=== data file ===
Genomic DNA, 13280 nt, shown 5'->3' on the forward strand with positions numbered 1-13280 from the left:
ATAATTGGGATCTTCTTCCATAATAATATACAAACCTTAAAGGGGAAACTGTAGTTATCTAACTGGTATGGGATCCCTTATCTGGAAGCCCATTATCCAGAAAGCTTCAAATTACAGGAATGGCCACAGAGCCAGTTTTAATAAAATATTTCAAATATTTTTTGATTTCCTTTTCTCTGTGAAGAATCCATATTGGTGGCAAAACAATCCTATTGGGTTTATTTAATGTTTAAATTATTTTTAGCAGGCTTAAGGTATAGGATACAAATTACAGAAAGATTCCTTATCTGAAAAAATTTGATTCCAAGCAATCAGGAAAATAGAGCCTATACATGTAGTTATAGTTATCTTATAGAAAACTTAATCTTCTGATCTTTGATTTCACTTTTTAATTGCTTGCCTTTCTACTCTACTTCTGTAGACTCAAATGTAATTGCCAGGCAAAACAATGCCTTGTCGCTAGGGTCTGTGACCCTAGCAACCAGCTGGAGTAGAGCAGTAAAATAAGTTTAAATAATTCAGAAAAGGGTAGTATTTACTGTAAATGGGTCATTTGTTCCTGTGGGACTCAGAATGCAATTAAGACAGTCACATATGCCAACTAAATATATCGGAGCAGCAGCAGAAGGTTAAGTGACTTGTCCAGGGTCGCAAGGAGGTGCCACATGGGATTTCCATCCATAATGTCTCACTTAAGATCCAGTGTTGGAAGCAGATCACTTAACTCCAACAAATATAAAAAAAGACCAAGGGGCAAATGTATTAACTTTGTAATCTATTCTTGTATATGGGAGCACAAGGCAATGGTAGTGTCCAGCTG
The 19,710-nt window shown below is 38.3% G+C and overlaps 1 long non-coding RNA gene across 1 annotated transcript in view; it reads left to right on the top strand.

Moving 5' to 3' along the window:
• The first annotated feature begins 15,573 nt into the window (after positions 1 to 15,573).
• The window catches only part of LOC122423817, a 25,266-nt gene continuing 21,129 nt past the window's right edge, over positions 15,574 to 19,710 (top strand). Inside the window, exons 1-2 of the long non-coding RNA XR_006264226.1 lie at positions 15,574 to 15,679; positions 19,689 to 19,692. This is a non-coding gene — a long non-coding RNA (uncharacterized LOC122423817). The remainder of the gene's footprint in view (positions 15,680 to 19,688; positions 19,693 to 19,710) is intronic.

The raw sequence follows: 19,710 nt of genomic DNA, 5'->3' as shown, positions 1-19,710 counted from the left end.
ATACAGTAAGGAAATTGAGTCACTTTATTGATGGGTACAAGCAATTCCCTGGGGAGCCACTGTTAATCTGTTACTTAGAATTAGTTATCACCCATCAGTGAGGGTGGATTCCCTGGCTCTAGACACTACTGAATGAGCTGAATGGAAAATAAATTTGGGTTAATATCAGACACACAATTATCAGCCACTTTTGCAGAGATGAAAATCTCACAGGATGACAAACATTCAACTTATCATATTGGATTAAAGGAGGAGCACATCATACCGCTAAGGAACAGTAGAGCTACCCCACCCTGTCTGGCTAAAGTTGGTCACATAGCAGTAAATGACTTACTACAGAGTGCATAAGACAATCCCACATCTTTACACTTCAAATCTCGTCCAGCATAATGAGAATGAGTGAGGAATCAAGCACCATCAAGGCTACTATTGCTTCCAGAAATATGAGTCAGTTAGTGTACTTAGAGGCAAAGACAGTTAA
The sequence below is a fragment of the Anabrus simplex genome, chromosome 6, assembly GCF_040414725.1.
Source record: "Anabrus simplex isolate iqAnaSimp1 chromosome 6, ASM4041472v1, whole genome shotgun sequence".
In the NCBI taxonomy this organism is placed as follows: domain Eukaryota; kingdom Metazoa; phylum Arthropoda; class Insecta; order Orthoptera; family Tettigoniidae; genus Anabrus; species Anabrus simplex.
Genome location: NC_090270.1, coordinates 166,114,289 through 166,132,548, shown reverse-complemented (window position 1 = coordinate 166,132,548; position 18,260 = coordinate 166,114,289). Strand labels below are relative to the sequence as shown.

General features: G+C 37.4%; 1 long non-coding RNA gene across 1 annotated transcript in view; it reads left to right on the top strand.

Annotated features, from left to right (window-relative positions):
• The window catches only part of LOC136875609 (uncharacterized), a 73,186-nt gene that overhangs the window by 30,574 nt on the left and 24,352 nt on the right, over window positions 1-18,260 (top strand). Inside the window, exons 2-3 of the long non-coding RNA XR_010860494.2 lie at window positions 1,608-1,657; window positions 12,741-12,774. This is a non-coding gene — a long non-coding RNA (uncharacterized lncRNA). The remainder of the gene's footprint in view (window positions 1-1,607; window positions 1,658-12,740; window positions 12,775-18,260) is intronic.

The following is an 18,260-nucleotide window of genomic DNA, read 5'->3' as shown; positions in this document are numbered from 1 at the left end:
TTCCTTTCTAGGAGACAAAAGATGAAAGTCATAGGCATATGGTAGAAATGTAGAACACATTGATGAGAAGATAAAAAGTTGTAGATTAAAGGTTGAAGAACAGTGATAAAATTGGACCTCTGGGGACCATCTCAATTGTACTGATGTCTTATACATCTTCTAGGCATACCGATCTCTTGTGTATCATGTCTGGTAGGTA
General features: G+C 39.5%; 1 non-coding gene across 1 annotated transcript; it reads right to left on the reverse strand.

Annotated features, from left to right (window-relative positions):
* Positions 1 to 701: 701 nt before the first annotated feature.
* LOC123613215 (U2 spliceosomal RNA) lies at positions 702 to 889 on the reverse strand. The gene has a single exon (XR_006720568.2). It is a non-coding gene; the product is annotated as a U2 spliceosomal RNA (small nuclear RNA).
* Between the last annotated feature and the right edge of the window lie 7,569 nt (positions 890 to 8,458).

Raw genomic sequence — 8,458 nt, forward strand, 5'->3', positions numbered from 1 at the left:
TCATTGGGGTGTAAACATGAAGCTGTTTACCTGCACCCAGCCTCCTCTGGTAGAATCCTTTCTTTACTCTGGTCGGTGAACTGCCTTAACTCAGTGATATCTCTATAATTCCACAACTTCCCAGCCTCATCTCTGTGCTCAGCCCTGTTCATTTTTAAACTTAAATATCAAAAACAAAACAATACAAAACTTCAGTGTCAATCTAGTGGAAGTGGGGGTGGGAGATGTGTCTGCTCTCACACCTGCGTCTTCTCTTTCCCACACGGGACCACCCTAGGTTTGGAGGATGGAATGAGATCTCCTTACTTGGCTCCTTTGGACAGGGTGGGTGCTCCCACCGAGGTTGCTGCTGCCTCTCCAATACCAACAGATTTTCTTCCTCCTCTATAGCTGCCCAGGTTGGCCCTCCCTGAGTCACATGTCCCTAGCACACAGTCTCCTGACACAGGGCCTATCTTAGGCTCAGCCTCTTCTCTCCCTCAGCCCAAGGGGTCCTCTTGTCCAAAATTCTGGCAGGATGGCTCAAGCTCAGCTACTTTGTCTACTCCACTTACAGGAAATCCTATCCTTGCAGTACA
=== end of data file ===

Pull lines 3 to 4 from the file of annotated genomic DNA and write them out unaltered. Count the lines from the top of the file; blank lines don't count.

The 19,710-nt window shown below is 38.3% G+C and overlaps 1 long non-coding RNA gene across 1 annotated transcript in view; it reads left to right on the top strand.

Moving 5' to 3' along the window: